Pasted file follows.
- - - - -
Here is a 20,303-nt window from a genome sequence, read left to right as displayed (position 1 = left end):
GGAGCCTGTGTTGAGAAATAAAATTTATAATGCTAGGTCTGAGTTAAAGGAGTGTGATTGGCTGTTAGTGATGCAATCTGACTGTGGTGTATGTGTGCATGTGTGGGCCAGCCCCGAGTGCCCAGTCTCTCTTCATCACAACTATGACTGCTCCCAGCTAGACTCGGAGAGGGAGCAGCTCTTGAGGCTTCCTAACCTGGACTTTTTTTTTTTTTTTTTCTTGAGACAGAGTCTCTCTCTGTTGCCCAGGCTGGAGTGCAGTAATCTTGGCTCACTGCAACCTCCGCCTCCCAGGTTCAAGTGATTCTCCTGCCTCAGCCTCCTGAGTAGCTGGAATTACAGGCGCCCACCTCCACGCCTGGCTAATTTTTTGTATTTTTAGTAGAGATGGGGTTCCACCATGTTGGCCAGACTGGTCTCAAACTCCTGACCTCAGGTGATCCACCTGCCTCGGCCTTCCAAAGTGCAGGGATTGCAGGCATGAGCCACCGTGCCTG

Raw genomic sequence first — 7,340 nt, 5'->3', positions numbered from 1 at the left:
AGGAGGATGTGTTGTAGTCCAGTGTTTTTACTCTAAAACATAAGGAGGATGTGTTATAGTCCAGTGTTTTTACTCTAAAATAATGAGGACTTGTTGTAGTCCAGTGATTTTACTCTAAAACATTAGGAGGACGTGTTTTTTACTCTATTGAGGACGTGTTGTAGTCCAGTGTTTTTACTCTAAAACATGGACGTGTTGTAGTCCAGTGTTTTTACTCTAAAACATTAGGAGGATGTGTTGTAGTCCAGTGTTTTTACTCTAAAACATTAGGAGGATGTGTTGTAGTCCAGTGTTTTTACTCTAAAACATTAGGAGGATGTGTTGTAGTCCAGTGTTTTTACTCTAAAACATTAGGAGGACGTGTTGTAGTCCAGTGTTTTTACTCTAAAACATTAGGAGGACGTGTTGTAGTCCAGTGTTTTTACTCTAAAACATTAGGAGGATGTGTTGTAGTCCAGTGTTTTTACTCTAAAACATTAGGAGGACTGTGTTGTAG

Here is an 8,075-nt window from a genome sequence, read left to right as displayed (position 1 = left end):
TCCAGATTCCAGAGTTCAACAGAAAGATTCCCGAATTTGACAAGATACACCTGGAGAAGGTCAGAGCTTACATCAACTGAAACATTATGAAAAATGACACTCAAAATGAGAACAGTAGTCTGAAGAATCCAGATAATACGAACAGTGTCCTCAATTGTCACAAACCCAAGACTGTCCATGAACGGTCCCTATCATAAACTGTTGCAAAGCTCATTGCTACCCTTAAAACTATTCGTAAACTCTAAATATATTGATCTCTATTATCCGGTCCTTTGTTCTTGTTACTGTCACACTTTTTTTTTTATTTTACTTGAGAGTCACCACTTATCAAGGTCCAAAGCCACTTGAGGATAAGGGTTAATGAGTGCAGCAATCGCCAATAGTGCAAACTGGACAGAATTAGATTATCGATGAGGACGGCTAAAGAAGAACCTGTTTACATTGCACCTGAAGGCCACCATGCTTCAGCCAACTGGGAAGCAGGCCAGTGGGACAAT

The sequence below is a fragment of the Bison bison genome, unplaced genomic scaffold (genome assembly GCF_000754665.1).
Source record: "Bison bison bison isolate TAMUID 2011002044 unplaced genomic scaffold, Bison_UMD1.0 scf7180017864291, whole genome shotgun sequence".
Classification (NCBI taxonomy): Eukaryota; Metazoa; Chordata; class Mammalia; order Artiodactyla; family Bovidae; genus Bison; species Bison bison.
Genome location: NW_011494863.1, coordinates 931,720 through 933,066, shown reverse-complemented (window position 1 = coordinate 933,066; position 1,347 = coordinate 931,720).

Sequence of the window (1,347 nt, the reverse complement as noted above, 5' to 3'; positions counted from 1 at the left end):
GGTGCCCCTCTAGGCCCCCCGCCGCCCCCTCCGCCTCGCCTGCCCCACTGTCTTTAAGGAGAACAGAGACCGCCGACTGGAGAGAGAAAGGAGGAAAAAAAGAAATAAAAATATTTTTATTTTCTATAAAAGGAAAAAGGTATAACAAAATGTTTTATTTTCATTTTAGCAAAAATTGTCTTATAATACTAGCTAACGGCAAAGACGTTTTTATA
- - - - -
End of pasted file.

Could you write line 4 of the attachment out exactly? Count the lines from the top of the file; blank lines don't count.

AGGAGGATGTGTTGTAGTCCAGTGTTTTTACTCTAAAACATAAGGAGGATGTGTTATAGTCCAGTGTTTTTACTCTAAAATAATGAGGACTTGTTGTAGTCCAGTGATTTTACTCTAAAACATTAGGAGGACGTGTTTTTTACTCTATTGAGGACGTGTTGTAGTCCAGTGTTTTTACTCTAAAACATGGACGTGTTGTAGTCCAGTGTTTTTACTCTAAAACATTAGGAGGATGTGTTGTAGTCCAGTGTTTTTACTCTAAAACATTAGGAGGATGTGTTGTAGTCCAGTGTTTTTACTCTAAAACATTAGGAGGATGTGTTGTAGTCCAGTGTTTTTACTCTAAAACATTAGGAGGACGTGTTGTAGTCCAGTGTTTTTACTCTAAAACATTAGGAGGACGTGTTGTAGTCCAGTGTTTTTACTCTAAAACATTAGGAGGATGTGTTGTAGTCCAGTGTTTTTACTCTAAAACATTAGGAGGACTGTGTTGTAG